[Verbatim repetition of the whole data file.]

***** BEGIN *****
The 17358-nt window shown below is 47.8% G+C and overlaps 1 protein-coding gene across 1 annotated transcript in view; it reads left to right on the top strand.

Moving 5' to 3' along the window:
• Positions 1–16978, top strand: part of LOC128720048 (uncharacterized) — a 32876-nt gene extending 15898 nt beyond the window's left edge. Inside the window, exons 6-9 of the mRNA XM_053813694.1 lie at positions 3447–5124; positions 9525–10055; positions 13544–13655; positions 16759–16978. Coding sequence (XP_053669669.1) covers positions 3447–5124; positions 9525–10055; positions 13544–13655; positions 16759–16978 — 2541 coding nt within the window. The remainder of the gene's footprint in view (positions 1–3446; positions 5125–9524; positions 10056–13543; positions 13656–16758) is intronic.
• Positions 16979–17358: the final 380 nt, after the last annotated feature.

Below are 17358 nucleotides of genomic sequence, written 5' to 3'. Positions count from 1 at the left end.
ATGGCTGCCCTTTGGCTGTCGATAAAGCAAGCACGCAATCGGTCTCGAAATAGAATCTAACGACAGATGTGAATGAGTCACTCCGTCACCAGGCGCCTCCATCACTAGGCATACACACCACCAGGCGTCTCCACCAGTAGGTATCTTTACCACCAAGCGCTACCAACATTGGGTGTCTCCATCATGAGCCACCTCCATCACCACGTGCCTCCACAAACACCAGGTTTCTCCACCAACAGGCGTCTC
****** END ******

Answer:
The 17358-nt window shown below is 47.8% G+C and overlaps 1 protein-coding gene across 1 annotated transcript in view; it reads left to right on the top strand.

Moving 5' to 3' along the window:
• Positions 1–16978, top strand: part of LOC128720048 (uncharacterized) — a 32876-nt gene extending 15898 nt beyond the window's left edge. Inside the window, exons 6-9 of the mRNA XM_053813694.1 lie at positions 3447–5124; positions 9525–10055; positions 13544–13655; positions 16759–16978. Coding sequence (XP_053669669.1) covers positions 3447–5124; positions 9525–10055; positions 13544–13655; positions 16759–16978 — 2541 coding nt within the window. The remainder of the gene's footprint in view (positions 1–3446; positions 5125–9524; positions 10056–13543; positions 13656–16758) is intronic.
• Positions 16979–17358: the final 380 nt, after the last annotated feature.

Below are 17358 nucleotides of genomic sequence, written 5' to 3'. Positions count from 1 at the left end.
ATGGCTGCCCTTTGGCTGTCGATAAAGCAAGCACGCAATCGGTCTCGAAATAGAATCTAACGACAGATGTGAATGAGTCACTCCGTCACCAGGCGCCTCCATCACTAGGCATACACACCACCAGGCGTCTCCACCAGTAGGTATCTTTACCACCAAGCGCTACCAACATTGGGTGTCTCCATCATGAGCCACCTCCATCACCACGTGCCTCCACAAACACCAGGTTTCTCCACCAACAGGCGTCTC